Venezuela’s ex-defense minister lashes out at compañero Chávez

JUAN BARRETO/AFP/Getty Images Hugo Chávez’s former defense minister, Raúl Baduel, had harsh words this week for his old boss, who sent Venezuelan troops to the Colombian border over the weekend in response to Colombia’s military incursion in Ecuador: This is a desperate attempt by President Chávez to use the military for political and personal ends, ...

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596131_080305_chavez2.jpg

JUAN BARRETO/AFP/Getty Images

Hugo Chávez's former defense minister, Raúl Baduel, had harsh words this week for his old boss, who sent Venezuelan troops to the Colombian border over the weekend in response to Colombia's military incursion in Ecuador:

This is a desperate attempt by President Chávez to use the military for political and personal ends, making them participants in an action whose consequences could be disastrous."

JUAN BARRETO/AFP/Getty Images

Hugo Chávez’s former defense minister, Raúl Baduel, had harsh words this week for his old boss, who sent Venezuelan troops to the Colombian border over the weekend in response to Colombia’s military incursion in Ecuador:

This is a desperate attempt by President Chávez to use the military for political and personal ends, making them participants in an action whose consequences could be disastrous.”

In other words, Baduel is accusing Chávez of fomenting an international crisis in order to distract from his domestic political problems. It’s a significant move, coming from someone whose personal and professional relationship with the Venezuelan president spans 35 years, culminating with Baduel’s resignation from the defense ministry in 2007. Baduel is a legendary revolutionary figure in Venezuela, best known for defending Hugo Chávez during the April 2002 coup attempt, and for his fierce loyalty to the Revolutionary Bolivarian Movement that Chávez founded in the 1980s. But as Chávez tried to push through constitutional reforms late last year, Baduel began distancing himself from the president, citing his moral and ethical obligation to point out the harm Chávez would do to Venezuela if he succeeded in centralizing executive power and socializing the economy.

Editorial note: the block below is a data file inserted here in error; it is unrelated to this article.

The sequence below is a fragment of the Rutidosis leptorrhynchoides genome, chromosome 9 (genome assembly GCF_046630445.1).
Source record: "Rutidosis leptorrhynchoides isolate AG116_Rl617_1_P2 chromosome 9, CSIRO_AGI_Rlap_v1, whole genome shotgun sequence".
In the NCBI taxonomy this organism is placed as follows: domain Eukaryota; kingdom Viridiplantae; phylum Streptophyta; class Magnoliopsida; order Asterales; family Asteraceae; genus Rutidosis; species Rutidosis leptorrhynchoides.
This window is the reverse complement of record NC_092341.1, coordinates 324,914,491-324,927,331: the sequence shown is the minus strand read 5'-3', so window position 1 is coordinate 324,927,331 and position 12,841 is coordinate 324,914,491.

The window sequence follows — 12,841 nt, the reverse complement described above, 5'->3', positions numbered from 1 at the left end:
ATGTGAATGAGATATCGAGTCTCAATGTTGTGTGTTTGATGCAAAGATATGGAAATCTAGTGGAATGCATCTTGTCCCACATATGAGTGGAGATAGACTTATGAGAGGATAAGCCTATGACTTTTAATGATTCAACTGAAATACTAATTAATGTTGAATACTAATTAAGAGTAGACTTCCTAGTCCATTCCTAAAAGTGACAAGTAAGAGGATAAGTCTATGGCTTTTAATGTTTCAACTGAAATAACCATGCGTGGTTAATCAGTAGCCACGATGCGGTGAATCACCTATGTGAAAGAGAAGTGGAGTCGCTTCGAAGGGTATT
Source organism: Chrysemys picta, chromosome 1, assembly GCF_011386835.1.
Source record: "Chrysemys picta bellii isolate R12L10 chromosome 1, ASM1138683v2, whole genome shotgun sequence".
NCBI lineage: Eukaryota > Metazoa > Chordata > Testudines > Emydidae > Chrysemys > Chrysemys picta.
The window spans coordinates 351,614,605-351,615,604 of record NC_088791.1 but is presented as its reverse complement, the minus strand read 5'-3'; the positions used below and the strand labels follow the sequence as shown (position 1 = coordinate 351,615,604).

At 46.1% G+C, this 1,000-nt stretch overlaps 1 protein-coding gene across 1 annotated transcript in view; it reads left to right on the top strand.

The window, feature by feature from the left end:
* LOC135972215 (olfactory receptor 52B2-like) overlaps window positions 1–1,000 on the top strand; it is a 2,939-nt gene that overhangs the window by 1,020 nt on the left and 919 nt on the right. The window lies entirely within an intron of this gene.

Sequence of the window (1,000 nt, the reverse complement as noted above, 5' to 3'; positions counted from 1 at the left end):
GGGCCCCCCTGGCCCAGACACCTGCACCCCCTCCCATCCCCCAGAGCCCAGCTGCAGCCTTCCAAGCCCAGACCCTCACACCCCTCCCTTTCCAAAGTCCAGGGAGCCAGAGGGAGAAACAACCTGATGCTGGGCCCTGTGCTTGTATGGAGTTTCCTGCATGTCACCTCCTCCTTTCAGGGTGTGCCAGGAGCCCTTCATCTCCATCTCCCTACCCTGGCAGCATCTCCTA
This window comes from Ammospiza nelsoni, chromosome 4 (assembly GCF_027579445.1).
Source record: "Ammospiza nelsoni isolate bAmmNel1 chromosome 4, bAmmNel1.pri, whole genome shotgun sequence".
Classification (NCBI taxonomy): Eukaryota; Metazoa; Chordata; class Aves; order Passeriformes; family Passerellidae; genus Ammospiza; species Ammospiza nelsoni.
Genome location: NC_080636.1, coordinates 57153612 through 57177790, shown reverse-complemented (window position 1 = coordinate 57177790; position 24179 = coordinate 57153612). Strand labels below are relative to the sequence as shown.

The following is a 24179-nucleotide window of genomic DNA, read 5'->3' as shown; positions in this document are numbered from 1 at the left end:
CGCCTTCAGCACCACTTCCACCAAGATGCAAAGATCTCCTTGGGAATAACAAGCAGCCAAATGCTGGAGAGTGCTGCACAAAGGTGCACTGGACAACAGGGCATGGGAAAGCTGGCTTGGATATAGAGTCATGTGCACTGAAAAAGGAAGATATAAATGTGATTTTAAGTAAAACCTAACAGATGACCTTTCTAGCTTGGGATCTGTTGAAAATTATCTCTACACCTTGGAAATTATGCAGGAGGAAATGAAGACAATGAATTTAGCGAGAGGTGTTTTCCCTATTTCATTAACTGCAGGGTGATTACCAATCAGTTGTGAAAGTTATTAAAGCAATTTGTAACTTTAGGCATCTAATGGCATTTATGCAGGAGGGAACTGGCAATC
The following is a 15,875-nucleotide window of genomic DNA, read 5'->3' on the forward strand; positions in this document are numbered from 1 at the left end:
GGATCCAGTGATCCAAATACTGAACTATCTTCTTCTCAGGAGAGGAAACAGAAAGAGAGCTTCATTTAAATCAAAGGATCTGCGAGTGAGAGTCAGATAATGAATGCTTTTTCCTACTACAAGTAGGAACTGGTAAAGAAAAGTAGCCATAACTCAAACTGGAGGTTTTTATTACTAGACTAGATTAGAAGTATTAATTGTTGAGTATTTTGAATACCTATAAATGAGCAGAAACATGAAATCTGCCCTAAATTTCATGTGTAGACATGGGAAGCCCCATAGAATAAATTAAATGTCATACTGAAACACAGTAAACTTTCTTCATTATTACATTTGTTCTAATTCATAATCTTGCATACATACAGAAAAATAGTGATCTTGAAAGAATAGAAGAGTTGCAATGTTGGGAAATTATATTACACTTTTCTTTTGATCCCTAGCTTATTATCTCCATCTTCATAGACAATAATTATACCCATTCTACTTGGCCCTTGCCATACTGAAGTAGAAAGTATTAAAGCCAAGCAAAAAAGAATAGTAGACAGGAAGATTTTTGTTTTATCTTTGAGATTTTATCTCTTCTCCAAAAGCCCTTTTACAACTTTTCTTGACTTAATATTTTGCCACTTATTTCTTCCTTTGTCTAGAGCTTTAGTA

It’s good that somebody is calling Chávez to account, because most in the region seem distracted by the accusations being hurled back and forth between Colombia and Ecuador. Colombia claims to have found evidence linking Ecuadorian President Rafael Correa to the Revolutionary Armed Forces of Colombia (FARC), whose leader Raul Reyes was killed in this weekend’s raid. Colombian President Álvaro Uribe says that Venezuela has been funding FARC and has pledged to take Chávez to international court for funding genocide. And although Peru’s president, Alan García, suggested that Chavez should butt out of the diplomatic row between Ecuador and Colombia, he is also urging Uribe to apologize and avoid setting a bad precedent for sovereignty. As Passport reader joeljournal noted on Monday, though, some would say that propping up a terrorist group in your neighbor’s country isn’t such a great precedent to set either.

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